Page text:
archaeologicalnews

archaeologicalnews:

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Less than an hour’s drive from the heart of Mexico City lies the expansive ruins of Teotihuacan, a massive city of nearly 120,000 people who built pyramids, temples and palaces before disappearing around 650 A.D.

This civilization, which pre-dates the Aztecs, remains a mystery in many ways….

centuriespast
fablesandgables:

Embossed ornament in the form of a lion-griffin, from the Oxus treasure
Achaemenid Persian, 5th-4th century BC
From the region of Takht-i Kuwad, Tadjikistan

This embossed ornament is part of the Oxus treasure, the most important collection of silver and gold to have survived from the Achaemenid period. The treasure is from a temple and dates mainly from the fifth and fourth centuries BC.
This piece, in the shape of a winged stag with a horned lion’s head, is decorated with hollows for inlay. There are two long pins at the back for attachment, though it is unclear what the ornament originally decorated.
This composite creature reflects the ‘Animal Style’ of South Russia and demonstrates the close relations between the Persians and the nomadic people of the northern steppe lands. The Persian kings had indirect access to the wealth and artistic traditions of northern Central Asia and Siberia, and some contacts are illustrated by this piece. [x]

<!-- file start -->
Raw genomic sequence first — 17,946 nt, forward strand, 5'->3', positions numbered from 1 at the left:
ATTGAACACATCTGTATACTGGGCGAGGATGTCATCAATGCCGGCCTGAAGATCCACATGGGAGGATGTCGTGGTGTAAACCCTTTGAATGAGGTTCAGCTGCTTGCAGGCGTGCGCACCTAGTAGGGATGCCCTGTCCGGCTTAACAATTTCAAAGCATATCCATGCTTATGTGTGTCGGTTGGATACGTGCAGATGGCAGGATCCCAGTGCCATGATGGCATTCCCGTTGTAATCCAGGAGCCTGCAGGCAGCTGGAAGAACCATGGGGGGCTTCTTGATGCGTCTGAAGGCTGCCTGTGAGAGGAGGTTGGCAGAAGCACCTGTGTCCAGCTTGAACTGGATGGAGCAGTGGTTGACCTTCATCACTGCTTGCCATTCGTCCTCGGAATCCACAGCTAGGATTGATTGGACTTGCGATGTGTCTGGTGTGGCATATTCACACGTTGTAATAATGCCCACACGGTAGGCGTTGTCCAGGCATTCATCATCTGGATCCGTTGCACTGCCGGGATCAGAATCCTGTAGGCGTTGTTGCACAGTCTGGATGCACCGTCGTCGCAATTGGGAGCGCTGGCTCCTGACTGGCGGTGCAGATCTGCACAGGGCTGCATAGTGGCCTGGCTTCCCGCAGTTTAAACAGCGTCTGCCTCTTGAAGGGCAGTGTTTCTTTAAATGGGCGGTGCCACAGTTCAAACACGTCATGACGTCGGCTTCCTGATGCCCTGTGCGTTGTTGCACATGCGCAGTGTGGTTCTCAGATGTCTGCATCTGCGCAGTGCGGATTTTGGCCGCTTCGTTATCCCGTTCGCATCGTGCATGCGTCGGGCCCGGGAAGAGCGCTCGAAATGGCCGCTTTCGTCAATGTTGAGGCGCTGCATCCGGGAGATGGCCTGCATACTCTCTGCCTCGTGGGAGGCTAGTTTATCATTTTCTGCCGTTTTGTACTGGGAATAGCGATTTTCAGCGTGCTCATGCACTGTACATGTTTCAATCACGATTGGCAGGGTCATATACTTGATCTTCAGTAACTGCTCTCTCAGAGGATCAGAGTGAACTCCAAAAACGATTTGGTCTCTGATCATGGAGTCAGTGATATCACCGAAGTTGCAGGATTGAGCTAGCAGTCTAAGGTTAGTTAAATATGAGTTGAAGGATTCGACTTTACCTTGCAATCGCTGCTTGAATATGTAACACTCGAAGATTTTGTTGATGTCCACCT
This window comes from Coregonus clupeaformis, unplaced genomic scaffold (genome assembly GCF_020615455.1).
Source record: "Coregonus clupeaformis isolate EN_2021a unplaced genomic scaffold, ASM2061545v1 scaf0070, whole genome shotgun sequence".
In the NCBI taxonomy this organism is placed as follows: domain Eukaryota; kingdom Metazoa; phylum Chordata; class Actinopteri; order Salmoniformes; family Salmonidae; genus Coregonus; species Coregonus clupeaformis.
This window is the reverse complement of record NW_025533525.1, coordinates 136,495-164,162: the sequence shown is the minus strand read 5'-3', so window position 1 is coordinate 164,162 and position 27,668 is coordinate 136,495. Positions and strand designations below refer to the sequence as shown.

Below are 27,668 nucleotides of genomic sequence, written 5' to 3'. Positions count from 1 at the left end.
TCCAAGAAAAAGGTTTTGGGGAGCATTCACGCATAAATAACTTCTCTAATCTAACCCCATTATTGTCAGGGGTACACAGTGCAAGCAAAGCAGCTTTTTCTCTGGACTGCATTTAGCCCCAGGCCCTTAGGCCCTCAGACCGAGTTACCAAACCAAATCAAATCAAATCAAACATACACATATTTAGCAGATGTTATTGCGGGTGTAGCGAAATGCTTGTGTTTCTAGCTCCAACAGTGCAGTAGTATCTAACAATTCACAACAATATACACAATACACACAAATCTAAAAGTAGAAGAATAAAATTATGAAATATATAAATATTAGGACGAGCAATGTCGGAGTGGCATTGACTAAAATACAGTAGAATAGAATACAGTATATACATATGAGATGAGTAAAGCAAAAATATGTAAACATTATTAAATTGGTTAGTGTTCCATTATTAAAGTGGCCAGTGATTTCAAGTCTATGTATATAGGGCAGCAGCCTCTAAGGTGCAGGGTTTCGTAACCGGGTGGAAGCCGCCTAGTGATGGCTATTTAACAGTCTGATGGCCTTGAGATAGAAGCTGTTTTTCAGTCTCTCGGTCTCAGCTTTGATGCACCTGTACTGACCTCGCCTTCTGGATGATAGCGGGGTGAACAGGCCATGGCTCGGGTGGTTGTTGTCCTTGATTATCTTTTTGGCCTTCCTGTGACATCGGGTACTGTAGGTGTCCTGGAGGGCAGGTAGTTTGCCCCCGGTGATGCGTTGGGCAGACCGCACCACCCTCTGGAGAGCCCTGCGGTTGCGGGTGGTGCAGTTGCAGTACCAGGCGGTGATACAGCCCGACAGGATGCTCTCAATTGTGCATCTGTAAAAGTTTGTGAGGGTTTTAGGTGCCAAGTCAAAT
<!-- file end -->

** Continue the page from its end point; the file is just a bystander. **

fablesandgables:

Embossed ornament in the form of a lion-griffin, from the Oxus treasure

Achaemenid Persian, 5th-4th century BC

From the region of Takht-i Kuwad, Tadjikistan

This embossed ornament is part of the Oxus treasure, the most important collection of silver and gold to have survived from the Achaemenid period. The treasure is from a temple and dates mainly from the fifth and fourth centuries BC.

This piece, in the shape of a winged stag with a horned lion’s head, is decorated with hollows for inlay. There are two long pins at the back for attachment, though it is unclear what the ornament originally decorated.

This composite creature reflects the ‘Animal Style’ of South Russia and demonstrates the close relations between the Persians and the nomadic people of the northern steppe lands. The Persian kings had indirect access to the wealth and artistic traditions of northern Central Asia and Siberia, and some contacts are illustrated by this piece. [x]